When it comes to picking a trim paint, in every case, you save money in the long run by using quality paint: always get the best paint for trim that you can afford. Quality paint looks better, holds its color longer, goes on without spitting…and you can really scrub it clean. Other paints: meh, not so much.
- Choose the brand and line of paint: we describe the two we use most, we love the Advance paint as it looks incredible like oil painting.
- Choose your sheen: most folks like semi-gloss.
- Choose your color: an off-white is very nice.
- Latex or oil? Unlike what you might be reading, oil is long dead. RIP.
- We list the basic tools and refer you to the ‘how-to’ steps.
If you need to block stains, read our post about stain blocking primer.
If you just want the bottom line: there are 2 trim paints that we use over and over, and both are excellent:
- Benjamin Moore's Advance. (self-levels just like oil paint and looks amazing)
- Regal Semi-Gloss, also from Ben Moore.
This is the standard latex trim paint which holds color, is very cleanable but not quite as tough as Advance. (No, we get no money from the makers of any product we recommend.)
Want to spray? Read about sprayers. We are production painters: we spray the trim, then mask it, then spray ceilings and walls!
The Best Paint for Trim:
The #1 rule in painting: you save money by using quality. You can really see the quality of good paint, and they are tougher so they last longer and won’t yellow or fade like the budget brands.
Top Two Excellent Choices
— There’s a short section on basic tools and one on primers after this. —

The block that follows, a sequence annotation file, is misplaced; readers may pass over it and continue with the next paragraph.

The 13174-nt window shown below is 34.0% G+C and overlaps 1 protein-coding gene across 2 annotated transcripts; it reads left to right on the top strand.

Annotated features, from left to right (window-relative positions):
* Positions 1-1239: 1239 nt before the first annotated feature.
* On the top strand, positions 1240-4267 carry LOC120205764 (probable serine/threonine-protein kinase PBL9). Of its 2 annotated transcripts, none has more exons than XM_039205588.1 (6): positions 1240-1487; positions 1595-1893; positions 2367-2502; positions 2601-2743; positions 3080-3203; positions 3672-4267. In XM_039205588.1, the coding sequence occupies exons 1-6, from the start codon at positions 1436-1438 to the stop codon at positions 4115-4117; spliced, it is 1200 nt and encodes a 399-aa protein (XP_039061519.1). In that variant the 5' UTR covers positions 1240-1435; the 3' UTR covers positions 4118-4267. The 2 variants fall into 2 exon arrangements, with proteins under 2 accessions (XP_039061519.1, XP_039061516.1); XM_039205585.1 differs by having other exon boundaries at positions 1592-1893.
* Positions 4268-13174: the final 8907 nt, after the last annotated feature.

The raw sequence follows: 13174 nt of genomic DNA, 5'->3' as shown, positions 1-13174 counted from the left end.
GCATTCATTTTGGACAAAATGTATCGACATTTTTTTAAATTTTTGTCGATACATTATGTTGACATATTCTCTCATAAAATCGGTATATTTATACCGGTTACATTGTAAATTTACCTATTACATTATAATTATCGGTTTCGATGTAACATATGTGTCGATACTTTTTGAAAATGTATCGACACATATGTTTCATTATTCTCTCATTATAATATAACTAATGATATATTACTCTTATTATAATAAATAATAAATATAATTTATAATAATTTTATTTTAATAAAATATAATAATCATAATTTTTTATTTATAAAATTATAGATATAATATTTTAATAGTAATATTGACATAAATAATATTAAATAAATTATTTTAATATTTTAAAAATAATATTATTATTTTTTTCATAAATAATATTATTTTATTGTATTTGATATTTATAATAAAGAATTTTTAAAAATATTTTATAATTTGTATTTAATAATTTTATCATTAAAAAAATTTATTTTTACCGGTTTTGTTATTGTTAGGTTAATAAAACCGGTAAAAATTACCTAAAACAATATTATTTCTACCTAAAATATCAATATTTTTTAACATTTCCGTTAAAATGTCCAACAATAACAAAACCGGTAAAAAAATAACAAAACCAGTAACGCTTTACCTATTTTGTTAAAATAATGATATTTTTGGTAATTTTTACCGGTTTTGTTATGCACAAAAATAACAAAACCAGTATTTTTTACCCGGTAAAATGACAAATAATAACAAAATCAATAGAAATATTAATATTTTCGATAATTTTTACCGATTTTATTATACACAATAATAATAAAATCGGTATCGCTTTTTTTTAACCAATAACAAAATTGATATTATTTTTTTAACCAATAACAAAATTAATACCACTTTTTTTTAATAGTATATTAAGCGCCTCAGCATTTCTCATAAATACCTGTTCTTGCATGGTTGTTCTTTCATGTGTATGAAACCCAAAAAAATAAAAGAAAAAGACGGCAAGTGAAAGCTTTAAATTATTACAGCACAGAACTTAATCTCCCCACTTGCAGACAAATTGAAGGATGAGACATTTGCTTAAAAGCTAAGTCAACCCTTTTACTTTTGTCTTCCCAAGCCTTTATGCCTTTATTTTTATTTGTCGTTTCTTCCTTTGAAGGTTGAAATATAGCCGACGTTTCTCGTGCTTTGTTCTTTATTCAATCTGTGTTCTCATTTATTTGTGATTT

1. The Very Best Choice
Read about how to prepare stained wood trim for this paint.
Our customers love the oil-based paint look, without the oily toxins and mess. They did not name it Advance because you need to be an advanced painter, but some experience is helpful. It behaves like oil in that it is slow drying and that can cause sags and drips. This won’t happen if you apply thin coats: we always do more than one. Don’t try to for one-and-done. But the look is really, really nice. You’ll quickly get the hang of how to apply it.
More about this product: Dries to the touch in 5 hours (with normal conditions). This slow tacky time is what lets the paint enamelize, or even out like oil-based paints and look just beautiful. Latex paints don’t do this and so you have brush strokes, which is ok too. Fully dry and further coats can be applied only after 16-24 hours. Unlike latex, this paint is easy to sand when dry, even though it dries so hard. So if you get some bad spots you want to re-do, just hit with some 220 grit sandpaper and bingo.